Mixology Monday Feb 2008 — Variations: Rum, Gum & Lime (+Mint)

February 11th, 2008 by Colonel Tiki

Mixology Monday February 2008 — VariationsAfter missing last month’s MxMo due to the Death Flu, I’m damned determined to get back in the saddle and on the horse and other metaphors as well. This month is “Variations” hosted by the indefatigable Jimmy Patrick over at Jimmy’s Cocktail Hour. Thanks for hosting, Jimmy!

The Caribbean Rim & trade area presents a great puzzle to armchair historians, specifically those who tipple. I’ve been fascinated not only with the classic Tiki Cocktails, but their common history in Rum production and dispersion. For this Mixology Monday, I present variations on Rum, Gum & Lime (+Mint).
Mixology Monday Feb 2008: Variations
From left to right: Grog, Caipirinha(fore), Daiquiri(back), Julep, and Mojito.

Limes came to the Caribbean (florida) in the 1500s. Rum (and aguardiente) production soon followed in the middle of the 1500s. In 1655, William Penn took Jamaica for the British. Rum soon replaced beer for British ships due to their newly opened Jamaican market.

Ships would carry beer and water for their long voyages. First they used the beer until it turned sour – at that point the men would turn to the water: stale and slimy from algae. The leftover beer would be used make the water a bit more palatable. Limes were also sometimes used to de-dankify the water supply. After 1655, however, rum replaced beer. by the 1750s, The entire British navy ran on rum. They watered down to 1:4 ratio, with lime juice added for better taste. Admiral Vernon is the man behind the order here, called “old Grog.” The popular history involves him and his cape creating the name for the beverage. Nonsense. Grog predates him in literature for at least a few decades. His title of “old Grog,” is after his use of the drink, not the other-way-round. My version is 1:2 – I guess you’re the Captain here.

Grog (1700s: Caribbean Seas)
1 oz Rum
2 oz Water
1 oz Lime
½ oz Simple Syrup

Mix all together without ice and serve in a copper cup.

The Portuguese came to what would become Brazil in the 1500s and brought their distilling skills with them. By 1650, they shipped their aguardiente for trade to Africa, used as ballast. We now know this rum-like product as the Brazilian Cachaça: Fiery, smoky, delicious. Slaves and peasants alike throughout the region were taking their rum, gum, and lime: Cane juice served as the sweetener. It may have been the 90′s that brought the Caipirinha to our shores, but it’s been around for a few centuries.

Caipirinha (1700s, Brazil)
1 lime, cut into eight wedges
1 tbsp evaporated cane sugar
3 oz Cachaça

Muddle the lime and sugar in a double rocks glass until the sugar has dissolved. Fill the glass with crushed ice, pour the Cachaça and stir.

Leave it to us humans to take something that already exists, re-brand it and pretend it a novel invention. Cubans had been drinking rum, gum & lime for a few hundred years before the War for Cuban independence brought the U.S. into Cuba. The war won the U.S. a source for natural resources. When Admiral Lucius W. Johnson brought back mine engineer Jennings Cox‘s version, named after the nearby port of Daiquiri, Grog got fancy. When Prohibition hit, It’s no wonder Cuba became a popular travel destination.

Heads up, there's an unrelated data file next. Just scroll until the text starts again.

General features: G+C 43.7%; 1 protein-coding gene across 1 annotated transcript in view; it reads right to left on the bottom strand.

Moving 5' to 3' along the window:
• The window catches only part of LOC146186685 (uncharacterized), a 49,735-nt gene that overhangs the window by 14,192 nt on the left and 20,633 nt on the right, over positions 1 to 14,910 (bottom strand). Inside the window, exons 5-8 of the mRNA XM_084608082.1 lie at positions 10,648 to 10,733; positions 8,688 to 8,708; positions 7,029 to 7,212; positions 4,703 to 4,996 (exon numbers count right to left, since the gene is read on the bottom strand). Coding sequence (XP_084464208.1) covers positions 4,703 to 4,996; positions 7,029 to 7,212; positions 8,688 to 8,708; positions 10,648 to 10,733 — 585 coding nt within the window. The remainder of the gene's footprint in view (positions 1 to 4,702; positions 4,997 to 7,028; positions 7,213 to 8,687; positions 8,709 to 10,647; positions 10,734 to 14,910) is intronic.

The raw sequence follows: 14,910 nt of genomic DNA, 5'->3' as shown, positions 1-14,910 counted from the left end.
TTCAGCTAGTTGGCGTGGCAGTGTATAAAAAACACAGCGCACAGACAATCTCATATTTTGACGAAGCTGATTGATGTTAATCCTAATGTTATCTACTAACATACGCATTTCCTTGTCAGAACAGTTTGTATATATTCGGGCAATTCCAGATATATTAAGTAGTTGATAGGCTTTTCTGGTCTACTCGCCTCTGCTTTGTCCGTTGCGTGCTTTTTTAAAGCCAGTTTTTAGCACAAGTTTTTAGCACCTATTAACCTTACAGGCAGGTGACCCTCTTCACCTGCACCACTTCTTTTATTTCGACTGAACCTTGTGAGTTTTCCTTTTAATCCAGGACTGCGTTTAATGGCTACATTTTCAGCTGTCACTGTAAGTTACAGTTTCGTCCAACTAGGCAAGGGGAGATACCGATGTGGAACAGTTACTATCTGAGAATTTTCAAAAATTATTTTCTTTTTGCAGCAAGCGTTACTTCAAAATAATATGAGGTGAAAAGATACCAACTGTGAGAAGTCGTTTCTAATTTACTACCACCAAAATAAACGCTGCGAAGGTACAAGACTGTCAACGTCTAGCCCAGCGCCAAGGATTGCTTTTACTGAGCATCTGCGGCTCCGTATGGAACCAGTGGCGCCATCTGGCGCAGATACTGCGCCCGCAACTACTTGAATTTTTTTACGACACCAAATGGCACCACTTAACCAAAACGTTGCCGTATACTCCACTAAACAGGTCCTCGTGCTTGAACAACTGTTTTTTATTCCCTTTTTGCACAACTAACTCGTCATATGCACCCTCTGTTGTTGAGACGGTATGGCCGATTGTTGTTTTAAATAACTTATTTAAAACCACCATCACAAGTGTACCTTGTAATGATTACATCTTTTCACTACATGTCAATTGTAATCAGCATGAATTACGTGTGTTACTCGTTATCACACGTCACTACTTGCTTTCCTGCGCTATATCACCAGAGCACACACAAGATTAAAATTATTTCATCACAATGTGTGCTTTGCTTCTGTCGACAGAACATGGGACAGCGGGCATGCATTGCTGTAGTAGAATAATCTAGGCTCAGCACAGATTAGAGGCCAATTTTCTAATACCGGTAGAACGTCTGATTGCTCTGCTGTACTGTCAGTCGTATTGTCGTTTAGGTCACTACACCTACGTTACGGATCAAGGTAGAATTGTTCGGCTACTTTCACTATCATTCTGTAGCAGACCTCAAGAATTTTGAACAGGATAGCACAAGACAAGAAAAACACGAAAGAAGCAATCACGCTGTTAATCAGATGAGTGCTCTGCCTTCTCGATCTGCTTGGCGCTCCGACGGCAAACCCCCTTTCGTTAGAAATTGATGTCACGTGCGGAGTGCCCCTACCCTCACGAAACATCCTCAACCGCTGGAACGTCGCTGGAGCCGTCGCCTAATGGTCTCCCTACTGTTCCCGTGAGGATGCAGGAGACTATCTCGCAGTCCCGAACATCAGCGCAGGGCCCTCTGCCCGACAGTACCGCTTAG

Daiquiri (1905, Cuba)
2 oz light rum
1 oz fresh squeezed lime juice
1 oz simple syrup

Shake with cracked ice and strain into cocktail glass. Garnish with lime wedge.

The first mention of Julep is in a 1803 travel book by John Davis as a “dram of spirituous liquor that has mint steeped in it, taken by Virginians of a morning.” Eleven years later in 1814, William Wirt quotes a 25-year-old book in The Old Batchelor “… A man in this line rises about six o’clock; ” He then drinks a Julip, made of rum, water and sugar.” Note the lack of mint.

Julep comes from the Arabic Julab, a sweet drink to which medicine is added. One history has it spreading through Europe in the 1700s, then to the colonies. Others have it coming from Spanish refugees traveling to Louisiana in the late 1700s. Both used Rum. European and Caribbean ships unloaded their ships and men at the Virginian port of Jamestown as well as New Orleans. They also unloaded their rum and recipes.

Julep (1803, Virgina/New Orleans)
8 Mint leaves
1 tbsp evaporated cane sugar
3 oz light rum

Muddle sugar into mint leaves in mixing glass until you have a nice slurry. Add crushed ice to lip of glass. Add rum and swizzle mixture until glass frosts. Garnish with mint sprig.

Legend has it that in the late 1500s, Richard Drake, first cousin of Sir Francis Drake invented a drink called “The Draque.” It consisted of aguardiente, sugar, lime and mint. What a load of rubbish. Never mind the Aguardiente of the area started shipping in the 1650s, and that Richard Drake died in 1603. It’s a nice marketing story. I’ve read that some Cubans claim Ernest Hemingway invented the drink in the 1930s as a Caribbean Julep. Further primary research is needed, but I’m guessing the locals have been drinking their rum, gum and lime with mint since the 1800s.

Mojito (1800s/1930s, Cuba)
8 Mint leaves
1 tbsp evaporated cane sugar
1 lime, cut into eight wedges
2 oz light rum
1 oz charged water

Muddle lime, mint and sugar until you’re sick of muddling. Add 6 oz of crushed ice and rum. Shake and pour into Collins glass, top with charged water and stir to combine. Garnish with mint sprig.

Mojito & Julep with Cachaca in the background

I’ll come back to these and other drinks, such as bumboo, corn & oil, Rum & coke in later posts and as research allows. I might even have a flowchart.

Cheers!

-=C

p.s. Great thanks to Tikimama for her photography skills and to Trader Tiki for the on-location use of Reynoles’ Galley.